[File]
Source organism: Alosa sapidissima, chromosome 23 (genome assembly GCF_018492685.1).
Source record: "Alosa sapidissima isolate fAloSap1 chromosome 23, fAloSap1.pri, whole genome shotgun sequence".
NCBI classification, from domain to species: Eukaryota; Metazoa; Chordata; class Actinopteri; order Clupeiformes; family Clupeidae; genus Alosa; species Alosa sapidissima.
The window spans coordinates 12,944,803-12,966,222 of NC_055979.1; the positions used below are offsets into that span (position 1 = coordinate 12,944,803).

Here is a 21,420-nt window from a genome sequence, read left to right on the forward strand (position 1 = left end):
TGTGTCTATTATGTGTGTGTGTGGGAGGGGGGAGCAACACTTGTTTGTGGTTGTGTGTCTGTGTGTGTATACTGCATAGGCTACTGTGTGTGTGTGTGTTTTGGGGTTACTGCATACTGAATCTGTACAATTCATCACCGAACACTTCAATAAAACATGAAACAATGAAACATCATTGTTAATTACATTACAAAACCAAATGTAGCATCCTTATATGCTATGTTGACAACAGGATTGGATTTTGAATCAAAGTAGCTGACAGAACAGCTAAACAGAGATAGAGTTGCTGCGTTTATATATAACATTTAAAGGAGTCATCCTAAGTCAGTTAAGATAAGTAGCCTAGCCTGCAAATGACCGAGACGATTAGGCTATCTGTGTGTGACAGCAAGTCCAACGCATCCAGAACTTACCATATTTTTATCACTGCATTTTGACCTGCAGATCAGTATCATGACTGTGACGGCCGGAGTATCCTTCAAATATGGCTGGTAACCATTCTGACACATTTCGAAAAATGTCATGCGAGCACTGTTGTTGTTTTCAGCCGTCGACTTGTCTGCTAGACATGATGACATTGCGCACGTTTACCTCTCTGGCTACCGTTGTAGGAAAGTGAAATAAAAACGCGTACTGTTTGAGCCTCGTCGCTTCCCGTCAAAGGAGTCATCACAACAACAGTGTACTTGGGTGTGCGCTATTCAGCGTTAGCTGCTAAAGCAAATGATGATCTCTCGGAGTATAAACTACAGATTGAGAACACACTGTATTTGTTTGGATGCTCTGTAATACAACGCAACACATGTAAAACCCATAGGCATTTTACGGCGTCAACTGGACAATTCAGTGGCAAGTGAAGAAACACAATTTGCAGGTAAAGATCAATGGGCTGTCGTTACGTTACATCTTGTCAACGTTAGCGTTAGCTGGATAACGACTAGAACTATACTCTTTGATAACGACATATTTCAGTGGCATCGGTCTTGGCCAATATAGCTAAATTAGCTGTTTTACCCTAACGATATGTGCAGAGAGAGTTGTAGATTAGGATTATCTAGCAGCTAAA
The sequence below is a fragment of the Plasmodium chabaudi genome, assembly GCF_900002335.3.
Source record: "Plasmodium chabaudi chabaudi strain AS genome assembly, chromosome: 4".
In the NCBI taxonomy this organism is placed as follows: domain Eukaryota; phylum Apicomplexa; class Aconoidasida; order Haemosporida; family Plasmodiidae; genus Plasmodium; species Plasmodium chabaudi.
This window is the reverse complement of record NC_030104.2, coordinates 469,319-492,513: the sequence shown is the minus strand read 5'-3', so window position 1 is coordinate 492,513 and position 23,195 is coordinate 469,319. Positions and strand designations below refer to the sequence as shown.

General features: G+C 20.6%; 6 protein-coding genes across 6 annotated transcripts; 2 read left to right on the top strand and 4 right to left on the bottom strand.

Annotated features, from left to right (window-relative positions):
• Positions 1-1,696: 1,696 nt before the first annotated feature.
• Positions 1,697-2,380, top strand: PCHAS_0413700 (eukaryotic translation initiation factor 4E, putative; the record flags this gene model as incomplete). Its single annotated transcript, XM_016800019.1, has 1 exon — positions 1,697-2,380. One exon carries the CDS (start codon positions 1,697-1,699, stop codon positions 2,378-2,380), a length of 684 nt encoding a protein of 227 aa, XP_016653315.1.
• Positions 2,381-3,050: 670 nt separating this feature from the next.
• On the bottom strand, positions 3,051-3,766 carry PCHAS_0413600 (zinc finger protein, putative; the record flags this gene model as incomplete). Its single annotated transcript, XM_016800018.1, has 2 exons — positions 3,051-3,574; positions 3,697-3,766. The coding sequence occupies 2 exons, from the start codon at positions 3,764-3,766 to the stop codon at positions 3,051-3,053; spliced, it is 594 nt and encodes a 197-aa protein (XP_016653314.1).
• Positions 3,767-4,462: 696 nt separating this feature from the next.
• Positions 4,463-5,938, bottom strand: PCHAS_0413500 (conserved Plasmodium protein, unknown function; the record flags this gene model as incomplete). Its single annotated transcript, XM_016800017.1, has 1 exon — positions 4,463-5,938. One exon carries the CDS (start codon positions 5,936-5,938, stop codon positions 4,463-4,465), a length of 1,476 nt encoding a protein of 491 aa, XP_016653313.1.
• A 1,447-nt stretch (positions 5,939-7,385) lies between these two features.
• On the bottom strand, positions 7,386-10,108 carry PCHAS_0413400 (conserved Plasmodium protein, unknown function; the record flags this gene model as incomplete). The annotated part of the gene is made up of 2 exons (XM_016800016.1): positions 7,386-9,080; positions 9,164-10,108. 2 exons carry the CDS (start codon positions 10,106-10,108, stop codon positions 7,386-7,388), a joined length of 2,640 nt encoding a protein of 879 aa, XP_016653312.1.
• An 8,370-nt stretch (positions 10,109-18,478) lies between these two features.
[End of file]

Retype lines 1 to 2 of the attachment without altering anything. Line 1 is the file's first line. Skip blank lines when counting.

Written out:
Source organism: Alosa sapidissima, chromosome 23 (genome assembly GCF_018492685.1).
Source record: "Alosa sapidissima isolate fAloSap1 chromosome 23, fAloSap1.pri, whole genome shotgun sequence".